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Immigration and Human Rights 101

Or how to be at least minimally informed as a citizen and a decent human being too.

Alright, enough is enough. Over the last few weeks, I've seen enough red-meat BS and callous disregard for families fleeing for their lives from drug lords to last a lifetime. It's high time we set the record straight on a few things...

Rule 1)   No, U.S. immigration law does not require us to separate children from their parents.

More often than not, the rationalization of choice for this myth is the 1997 Flores Consent Decree. That decree resulted from a 9th Circuit Court ruling on an appeal of the 1993 Reno vs. Flores case stemming from a 1985 class action lawsuit (Reinhart et al., 2017). Even a casual reading of that ruling shows that, far from being "forbidden" to "hold a family unit together," children can be detained only if parents or other adult relatives are unavailable (HRF, 2016; Wikipedia, 2018). The other justification of choice--the 1996 Illegal Immigration Reform and Immigrant Responsibility Act signed by Bill Clinton--doesn't require it either. That law had plenty of shortcomings and some unjust casualties. But nothing in it required children to taken away from their parents and sent to detention centers for the duration. It wasn't "Bill Clinton's" law either... It was drafted by Congress and passed with bipartisan support in response to the 1995 Oklahoma City bombing (which, BWT, was perpetrated by Far-Right white supremacists--the very people who are attending Unite-The-Right rallies in MAGA caps and running over peaceful protesters--not families fleeing war zones for their lives). Under previous administrations, parents who were detained during immigration proceedings were detained with their children in ICE family residential centers (Naylor, 2018; Tobias, 2018). If the law required those families to be split up, they would've been.

The fact of the matter is that our dictator is doing all of this for purely political reasons, not legal ones.

Rule 2)   Yes, by any reasonable humane standard, these families are being mistreated.

CBP is handling these refugee families under criminal law, and criminal court proceedings are nothing like civil court ones. The children are being processed as unaccompanied minors. The Office of Refugee Resettlement (ORR) under the Department of Health and Human Services (DHS). When a child crosses the border, WITHOUT PARENTS, DHS handles the claims. In most cases, attempts are made to locate an in-country relative within a few weeks, after which the child is then released to him/her (the Flores Decree referenced above). If one isn't found, the child is placed in a residential center (anywhere in the country) or put into foster care.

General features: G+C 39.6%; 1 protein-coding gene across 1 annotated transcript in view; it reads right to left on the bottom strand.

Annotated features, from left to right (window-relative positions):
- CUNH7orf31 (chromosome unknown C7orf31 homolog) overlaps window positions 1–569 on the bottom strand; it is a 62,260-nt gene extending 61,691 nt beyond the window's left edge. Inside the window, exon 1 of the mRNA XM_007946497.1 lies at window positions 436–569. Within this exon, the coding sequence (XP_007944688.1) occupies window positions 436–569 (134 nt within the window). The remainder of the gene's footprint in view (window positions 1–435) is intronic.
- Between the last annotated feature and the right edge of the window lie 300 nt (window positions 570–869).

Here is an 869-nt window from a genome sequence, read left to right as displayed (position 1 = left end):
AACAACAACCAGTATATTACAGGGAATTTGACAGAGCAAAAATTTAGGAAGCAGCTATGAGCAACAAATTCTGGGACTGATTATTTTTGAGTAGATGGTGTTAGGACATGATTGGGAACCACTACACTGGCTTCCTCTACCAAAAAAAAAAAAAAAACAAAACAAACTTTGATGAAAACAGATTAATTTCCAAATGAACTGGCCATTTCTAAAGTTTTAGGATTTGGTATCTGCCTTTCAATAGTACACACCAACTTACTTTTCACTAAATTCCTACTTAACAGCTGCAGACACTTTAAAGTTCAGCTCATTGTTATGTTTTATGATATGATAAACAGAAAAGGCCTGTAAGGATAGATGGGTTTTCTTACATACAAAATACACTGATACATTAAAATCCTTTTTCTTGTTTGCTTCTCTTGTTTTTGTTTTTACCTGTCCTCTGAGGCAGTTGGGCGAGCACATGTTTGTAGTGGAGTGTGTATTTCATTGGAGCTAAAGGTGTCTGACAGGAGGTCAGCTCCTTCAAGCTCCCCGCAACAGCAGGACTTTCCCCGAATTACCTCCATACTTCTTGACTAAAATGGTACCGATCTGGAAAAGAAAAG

Today under the Dictator's policies, crying kids are being taken from their despondent parents ON THE SPOT and THEN processed as "unaccompanied" minors (Miller, 2018). According to human right groups that were allowed to speak with some of the victims, many parents weren't even told where their kids were being sent (TCRP, 2018). Government officials who were on-site at some of these facilities report distraught parents, kids being staged for processing in cages, and buses of them being taken away to undisclosed locations (Cullinane, 2018). The horrific physical and emotional impacts of such mistreatment are well-documented (Rose, 2018; Gee, 2018; Belluz, 2018). In one case, a man was forcibly separated from his wife and 3-yr-old son, not told what was going to happen to them, jailed for resisting when his son was taken from his arms and committed suicide in his cell (Miroff, 2018).

Explain to me please, how this is not government-sanctioned kidnapping and abuse ordered by a fascist, sociopath tyrant.

Rule 3)   Yes, illegal immigration is a crime, but it's a Federal misdemeanor.

In other words, it's in the same general class of heinous "crimes" as possessing a joint, petty shoplift, underage drinking, and in many states, even a speeding ticket. Yes, illegal immigration is punishable by fines and up to 6 months in prison, but so are other misdemeanors that most people take for granted these days. In most states, underage drinking can result not only in fines but up to 3 months in jail, as can unpaid speeding tickets or driving without a license. "Six months" for the "crime" of being undocumented, you say...? Per Federal law, possessing a joint is punishable by fine and/or a year in prison for a first offense (FindLaw, 2018; USSC, 2018).


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